When your student heads off to college, you may worry that she will get lost in the crowd. It is true that, even in a small college, your student will most likely be on her own more than she was in high school. She will be making her own decisions (some good and possibly some not as good) and she will be responsible for her own academic path. But, no matter how large the institution, she won’t be without help. One major difference may be that she will need to seek that help, it won’t necessarily come looking for her. But the help will be there, and the wise student will take advantage of it.
One of the sources of help with academic decisions may be your student’s Academic Advisor. The structure of the Academic Advising program may vary dramatically from institution to institution (there are many different models), but the basic principle is the same. Each student is usually assigned a faculty or staff member who is there to give the student guidance in making academic decisions. The advisor may also help the student as he considers his personal, professional and educational goals.
Depending on the Academic Advising model used by your student’s college, here are some things that may be true. As a parent, the more you understand about the advising system, the more you can guide your student and encourage him to take advantage of what is offered, and the more comfortable you will be with knowing that your student is receiving some guidance.
- Your student may be assigned an advisor in his major (if he has declared one) or may be advised initially by a first-year advisor and then move on to someone in his major in his second or third year. One important factor is that your student feel comfortable with his advisor, whether or not he or she is in the student’s major.
- Your student’s advisor may be a faculty member or may be a staff member who is a professional advisor.
- Your student’s advisor is a facilitator. He or she is in partnership with your student and can only help if your student takes advantage of his or her knowledge. The initiative should come from your student.
- Your student’s advisor will be able to help your student in several areas. He or she will be knowledgeable about academic requirements, the process of registering for classes, resources available at the institution, and possibly a good source of information about career choices.
- The advisor’s role is just that – an advisor. He will usually guide and advise, helping the student to make informed choices, but it will be up to the student to carry out whatever needs to be done. This is a partnership and the student bears responsibility for carrying through.
- Different advisors have different styles of advising. Some may be more actively involved and some may take a more relaxed approach. It is up to the student to remember to take initiative and assume responsibility, and also to find an advisor with whom she is comfortable.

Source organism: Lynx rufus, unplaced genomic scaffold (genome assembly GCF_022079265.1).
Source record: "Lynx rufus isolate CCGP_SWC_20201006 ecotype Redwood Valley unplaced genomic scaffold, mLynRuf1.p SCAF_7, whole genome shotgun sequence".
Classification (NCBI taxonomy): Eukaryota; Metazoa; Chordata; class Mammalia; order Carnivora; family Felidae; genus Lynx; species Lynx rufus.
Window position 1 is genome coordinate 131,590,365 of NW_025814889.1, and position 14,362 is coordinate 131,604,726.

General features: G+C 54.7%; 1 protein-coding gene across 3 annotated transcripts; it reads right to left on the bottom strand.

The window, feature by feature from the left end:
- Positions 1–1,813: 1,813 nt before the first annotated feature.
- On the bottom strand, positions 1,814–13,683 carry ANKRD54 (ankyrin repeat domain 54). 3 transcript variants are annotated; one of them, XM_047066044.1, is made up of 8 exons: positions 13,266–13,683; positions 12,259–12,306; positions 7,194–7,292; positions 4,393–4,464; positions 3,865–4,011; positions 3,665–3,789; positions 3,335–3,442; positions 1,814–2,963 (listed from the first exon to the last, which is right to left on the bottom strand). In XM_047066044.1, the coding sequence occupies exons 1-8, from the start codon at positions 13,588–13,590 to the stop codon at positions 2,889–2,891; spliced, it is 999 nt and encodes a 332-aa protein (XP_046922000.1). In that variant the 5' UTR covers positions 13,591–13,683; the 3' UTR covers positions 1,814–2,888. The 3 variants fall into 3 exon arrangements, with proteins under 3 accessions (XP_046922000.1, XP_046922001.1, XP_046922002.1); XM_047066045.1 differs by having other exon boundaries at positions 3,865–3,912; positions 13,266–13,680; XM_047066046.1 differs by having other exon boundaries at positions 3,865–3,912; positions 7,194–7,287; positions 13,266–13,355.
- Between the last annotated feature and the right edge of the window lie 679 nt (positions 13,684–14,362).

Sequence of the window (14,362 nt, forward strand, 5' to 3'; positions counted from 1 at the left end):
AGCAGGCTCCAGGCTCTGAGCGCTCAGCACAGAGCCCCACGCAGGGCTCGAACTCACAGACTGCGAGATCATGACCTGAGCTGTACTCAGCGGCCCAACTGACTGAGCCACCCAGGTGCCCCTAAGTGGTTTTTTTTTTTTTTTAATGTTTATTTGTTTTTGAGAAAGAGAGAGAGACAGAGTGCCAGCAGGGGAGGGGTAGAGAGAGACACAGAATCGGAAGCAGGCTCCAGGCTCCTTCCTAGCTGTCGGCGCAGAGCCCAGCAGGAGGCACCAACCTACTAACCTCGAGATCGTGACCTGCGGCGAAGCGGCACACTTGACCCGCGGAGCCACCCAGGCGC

As a parent, there are a few things that you can do to encourage your student to take full advantage of the Academic Advising arrangement.
- Encourage your student to seek out his advisor and introduce himself early in the semester. Advisors may not know where to find the student, but the student should be able to find the advisor’s office. It is always helpful to put a face and name together. If your student establishes a relationship with his advisor early, then it will be easier to return later when he has a question or problem.
- Remind your student to keep records of courses, requirements, necessary forms, even notes of meetings with her advisor. The student is ultimately responsible for meeting all requirements. She needs to keep track.
- Encourage your student to make and keep appointments with his advisor. The advisor can’t help if he doesn’t meet with the student.
- Encourage your student to plan ahead and write down questions to ask the advisor. Each student is different. The advisor will be able to answer questions, but needs to know what the student’s questions are.
- Remind your student to be aware of all deadlines. Again, the responsibility for knowing deadlines is the student’s. It is not the advisor’s responsibility to check up on the student.
As a parent, there are a few suggestions that may help you as you think about the academic advising process.
- Remember that the advising partnership is between your student and her academic advisor. Although it is certainly appropriate to contact the advisor in an emergency, the advisor expects to work with the student. If you have questions about the advising process, ask your student and let your student contact his advisor.
- Remember that the FERPA regulations apply to the Academic Advisor. Without written permission from the student, she may not discuss the student’s academic record with you.
- Like many other areas of college, the academic advising system is developmental. Your first year student will probably receive much more guidance and attention from his advisor than he will as he progresses. This is appropriate as he assumes more and more responsibility for his own progress.
- Remember that your student will need to take the initiative of working with his advisor. Hopefully, the advisor will have the open door, but the student must take advantage and walk through the door.